In CARDS study, 2,838 patients with diabetes without coronary artery disease prior to age 40 and 75 years and at least 1 additional risk factor (microalbuminuria, retinopathy, hypertension or smoking) were randomized to atorvastatin 10 mg or placebo during a mean follow-up of 3.9 years. The primary outcome was a composite of acute coronary events, coronary revascularization or stroke. The study was terminated prematurely due to efficacy. Atorvastatin 10 mg promoted risk reduction of 37% (95% CI -52 to -17, p = 0.001) in the primary endpoint, a reduction of 32% (95% CI -45 to -15, p = 0.001) in the risk stroke and a trend of 27% reduction in total mortality (95% CI -48 to 1,0 p = 0.059). By this study it is estimated that one event is avoided for every 27 patients treated for 4 years.
The HPS (MRC/BHF Heart Protection Study) substudyrandomized 5,963 individuals with diabetes aged 40–80 years, to receive simvastatin 40 mg or placebo. Prespecified subgroup analysis was performed for the outcomes of fatal and non-fatal acute myocardial iInfarction (AMI) and the first vascular event (major coronary event, stroke, or revascularization). Simvastatin 40 mg reduced these outcomes in 33% (95% CI 17–46, p < 0.0003), regardless of the level of baseline LDL-c. The absolute risk reduction of cardiovascular disease in patients with diabetes without coronary artery disease in HPS was very similar to the CARDS study, confirming the benefit of statins in patients with diabetes in primary prevention in the high-risk group.
Treatment with statins is recommended in patients with cardiovascular risk classified as intermediate or high risk by UKPDS risk engine. [LEVEL B]
Summary of evidence:
A meta-analysis of 22 randomized controlled trials evaluated 134,537 subjects at low cardiovascular risk comparing treatment with statins against placebo or less intensive statin therapy for 4.8 years who were subdivided into strata of cardiovascular risk. In stratum 10-20%/10 years, there were 18% of patients with diabetes. There was a 21% reduction in major vascular events for each 39 mg/dL reduction in LDL-c, regardless of age, gender, baseline LDL-c or presence of previous vascular disease. Considering patients without prior vascular disease with risk between 10-20% in 10 years, there was a 34% reduction in major vascular events for each mmol reduction in LDL-c in 5 years, with no increase in cancer incidence or mortality from other causes. It is estimated that 15 adverse events could be avoided for each 39 mg/dL reduction of LDL-c in 1000 patients treated for 5 years. The benefit was greater than the incidence of adverse events, even in diabetes patients.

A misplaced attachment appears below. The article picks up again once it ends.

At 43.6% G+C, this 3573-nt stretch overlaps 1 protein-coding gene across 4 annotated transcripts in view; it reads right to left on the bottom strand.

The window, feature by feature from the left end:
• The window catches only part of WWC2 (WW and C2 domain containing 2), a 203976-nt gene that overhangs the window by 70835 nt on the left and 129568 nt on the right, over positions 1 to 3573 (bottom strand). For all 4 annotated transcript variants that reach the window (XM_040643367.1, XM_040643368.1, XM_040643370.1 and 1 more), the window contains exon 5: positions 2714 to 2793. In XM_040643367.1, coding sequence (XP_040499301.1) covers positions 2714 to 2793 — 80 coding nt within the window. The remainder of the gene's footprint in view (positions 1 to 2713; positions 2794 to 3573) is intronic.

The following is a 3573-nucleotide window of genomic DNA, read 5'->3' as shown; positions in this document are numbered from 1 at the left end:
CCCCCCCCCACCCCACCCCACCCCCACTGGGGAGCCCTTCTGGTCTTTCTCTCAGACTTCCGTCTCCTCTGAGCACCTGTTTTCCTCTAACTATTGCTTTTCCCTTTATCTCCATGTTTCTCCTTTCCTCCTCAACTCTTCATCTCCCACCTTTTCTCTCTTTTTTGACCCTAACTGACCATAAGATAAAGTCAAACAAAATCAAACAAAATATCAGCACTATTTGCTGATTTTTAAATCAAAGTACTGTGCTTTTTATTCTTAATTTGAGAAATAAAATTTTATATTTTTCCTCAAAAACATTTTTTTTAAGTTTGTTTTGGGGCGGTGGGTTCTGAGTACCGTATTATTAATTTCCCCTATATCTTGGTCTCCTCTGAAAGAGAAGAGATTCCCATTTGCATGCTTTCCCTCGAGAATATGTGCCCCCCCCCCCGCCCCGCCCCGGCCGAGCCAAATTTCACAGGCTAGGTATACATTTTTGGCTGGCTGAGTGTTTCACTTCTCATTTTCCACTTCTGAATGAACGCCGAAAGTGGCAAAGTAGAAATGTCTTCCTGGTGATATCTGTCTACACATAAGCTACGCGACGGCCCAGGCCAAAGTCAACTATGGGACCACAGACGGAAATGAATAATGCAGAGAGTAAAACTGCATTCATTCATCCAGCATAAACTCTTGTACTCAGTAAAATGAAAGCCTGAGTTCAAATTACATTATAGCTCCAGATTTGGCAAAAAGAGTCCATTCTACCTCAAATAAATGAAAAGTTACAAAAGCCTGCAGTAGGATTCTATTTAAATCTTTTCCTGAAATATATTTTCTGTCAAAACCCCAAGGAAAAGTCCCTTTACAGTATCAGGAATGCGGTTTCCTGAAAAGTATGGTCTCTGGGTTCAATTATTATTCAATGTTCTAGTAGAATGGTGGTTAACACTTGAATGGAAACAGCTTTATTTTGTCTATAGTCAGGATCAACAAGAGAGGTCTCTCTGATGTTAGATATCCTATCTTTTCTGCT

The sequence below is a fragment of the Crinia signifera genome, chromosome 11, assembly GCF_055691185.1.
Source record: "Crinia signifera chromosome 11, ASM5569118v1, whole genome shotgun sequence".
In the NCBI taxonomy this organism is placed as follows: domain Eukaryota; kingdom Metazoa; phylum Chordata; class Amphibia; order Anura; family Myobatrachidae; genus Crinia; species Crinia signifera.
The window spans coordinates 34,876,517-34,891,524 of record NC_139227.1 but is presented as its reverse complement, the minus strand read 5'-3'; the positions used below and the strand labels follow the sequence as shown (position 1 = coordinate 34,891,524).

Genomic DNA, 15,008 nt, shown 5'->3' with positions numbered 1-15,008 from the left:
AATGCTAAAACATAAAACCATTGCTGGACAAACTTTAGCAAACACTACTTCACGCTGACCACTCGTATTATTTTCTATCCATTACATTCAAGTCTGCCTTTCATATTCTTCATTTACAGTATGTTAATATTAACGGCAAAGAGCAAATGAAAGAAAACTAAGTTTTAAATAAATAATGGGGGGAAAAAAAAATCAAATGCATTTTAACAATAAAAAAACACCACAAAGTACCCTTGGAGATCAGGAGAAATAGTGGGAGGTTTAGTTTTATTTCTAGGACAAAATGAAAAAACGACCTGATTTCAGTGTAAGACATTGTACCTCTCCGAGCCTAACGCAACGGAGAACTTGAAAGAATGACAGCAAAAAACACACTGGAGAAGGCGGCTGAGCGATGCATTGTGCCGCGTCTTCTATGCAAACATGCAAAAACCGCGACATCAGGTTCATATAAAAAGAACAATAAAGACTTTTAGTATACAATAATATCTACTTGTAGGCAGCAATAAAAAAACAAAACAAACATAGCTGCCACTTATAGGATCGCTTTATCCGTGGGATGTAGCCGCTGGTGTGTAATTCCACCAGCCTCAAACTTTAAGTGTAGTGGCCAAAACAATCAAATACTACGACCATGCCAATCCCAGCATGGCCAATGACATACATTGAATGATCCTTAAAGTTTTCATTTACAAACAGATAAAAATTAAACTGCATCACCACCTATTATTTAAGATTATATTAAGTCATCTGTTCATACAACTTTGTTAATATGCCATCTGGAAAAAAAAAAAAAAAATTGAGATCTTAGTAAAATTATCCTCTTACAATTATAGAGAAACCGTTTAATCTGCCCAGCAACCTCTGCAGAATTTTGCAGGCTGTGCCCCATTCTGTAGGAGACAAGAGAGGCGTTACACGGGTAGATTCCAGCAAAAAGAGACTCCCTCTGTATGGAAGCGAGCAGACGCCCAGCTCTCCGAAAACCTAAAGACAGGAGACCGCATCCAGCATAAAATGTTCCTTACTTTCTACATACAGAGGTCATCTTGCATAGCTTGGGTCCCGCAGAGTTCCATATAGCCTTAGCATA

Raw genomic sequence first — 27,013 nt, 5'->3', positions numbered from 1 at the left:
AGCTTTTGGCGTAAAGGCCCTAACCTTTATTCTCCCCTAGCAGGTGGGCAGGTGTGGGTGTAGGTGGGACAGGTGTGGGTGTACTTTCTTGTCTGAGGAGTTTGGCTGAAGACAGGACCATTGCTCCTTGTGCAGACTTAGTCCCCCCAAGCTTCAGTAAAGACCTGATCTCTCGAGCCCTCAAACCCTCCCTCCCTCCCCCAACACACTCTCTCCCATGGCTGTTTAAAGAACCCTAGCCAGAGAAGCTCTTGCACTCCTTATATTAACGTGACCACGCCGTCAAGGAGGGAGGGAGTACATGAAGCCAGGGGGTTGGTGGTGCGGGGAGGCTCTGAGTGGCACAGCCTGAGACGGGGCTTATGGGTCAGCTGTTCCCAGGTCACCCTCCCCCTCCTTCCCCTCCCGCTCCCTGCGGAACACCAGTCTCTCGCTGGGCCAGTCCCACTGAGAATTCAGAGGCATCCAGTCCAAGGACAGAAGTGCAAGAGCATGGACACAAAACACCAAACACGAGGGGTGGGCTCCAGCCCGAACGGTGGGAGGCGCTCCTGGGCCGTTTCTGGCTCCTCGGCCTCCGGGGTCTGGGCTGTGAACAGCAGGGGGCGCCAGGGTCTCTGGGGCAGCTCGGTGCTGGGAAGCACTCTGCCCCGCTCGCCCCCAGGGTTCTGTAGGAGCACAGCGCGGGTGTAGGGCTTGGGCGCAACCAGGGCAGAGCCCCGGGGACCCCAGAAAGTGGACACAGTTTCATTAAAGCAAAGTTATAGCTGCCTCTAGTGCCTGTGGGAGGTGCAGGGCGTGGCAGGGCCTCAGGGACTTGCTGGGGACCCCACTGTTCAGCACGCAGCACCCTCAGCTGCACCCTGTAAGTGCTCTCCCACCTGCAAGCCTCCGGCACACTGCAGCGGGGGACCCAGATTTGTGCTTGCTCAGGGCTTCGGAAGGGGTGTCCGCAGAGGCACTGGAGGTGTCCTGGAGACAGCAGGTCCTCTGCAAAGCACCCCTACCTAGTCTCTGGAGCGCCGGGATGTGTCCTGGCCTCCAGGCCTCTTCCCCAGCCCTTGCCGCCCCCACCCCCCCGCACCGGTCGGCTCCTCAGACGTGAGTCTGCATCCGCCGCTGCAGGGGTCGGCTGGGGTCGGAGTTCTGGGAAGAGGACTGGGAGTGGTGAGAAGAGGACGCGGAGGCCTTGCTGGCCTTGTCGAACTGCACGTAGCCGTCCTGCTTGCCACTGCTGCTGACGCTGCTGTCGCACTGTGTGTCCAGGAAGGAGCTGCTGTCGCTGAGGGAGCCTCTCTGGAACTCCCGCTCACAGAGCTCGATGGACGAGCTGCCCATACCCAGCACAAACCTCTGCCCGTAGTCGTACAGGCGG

This Position Statement did not find evidences to support the recommendation for treating to LDL-c target of LDL-c < 100 mg/dL in patients with diabetes without established cardiovascular disease.
In patients with intermediate coronary heart risk (10-20% in 10 years) the calcium score (CAC) can be determined, if available. Patients with CAC scores below 10 may be considered of low cardiovascular risk and should be oriented about changes in lifestyle (healthy diet, weight loss if overweight or obesity and physical activity). Patients with calcium score greater than 10 are considered CAC intermediate-high risk and should be treated with statins. [LEVEL A]
Summary of evidence:
Meta-analysis of 8 studiesincluding 6,521 patients with diabetes and 5.2 years of follow-up compared mortality and vascular events according to calcium score. Mortality from all causes in patients with CAC score <10 compared to patients with CAC score > 10 was 5.47 times lower (95% CI 2.59 to 11.53, p < 0.001). For patients with CAC score <10, the post-test probability of primary outcome was 1.8%, representing a reduction of 6.8x compared to pre-test probability. The risk of cardiovascular events in patients with a CAC score <10 was 9.22 (95% 2.73 to 31.07 p = 0.005). The prevalence of patients with CAC score <10 was 28.5%. Patients with CAC score above 10 have cardiovascular risk of 3% per year and are considered intermediate to high risk.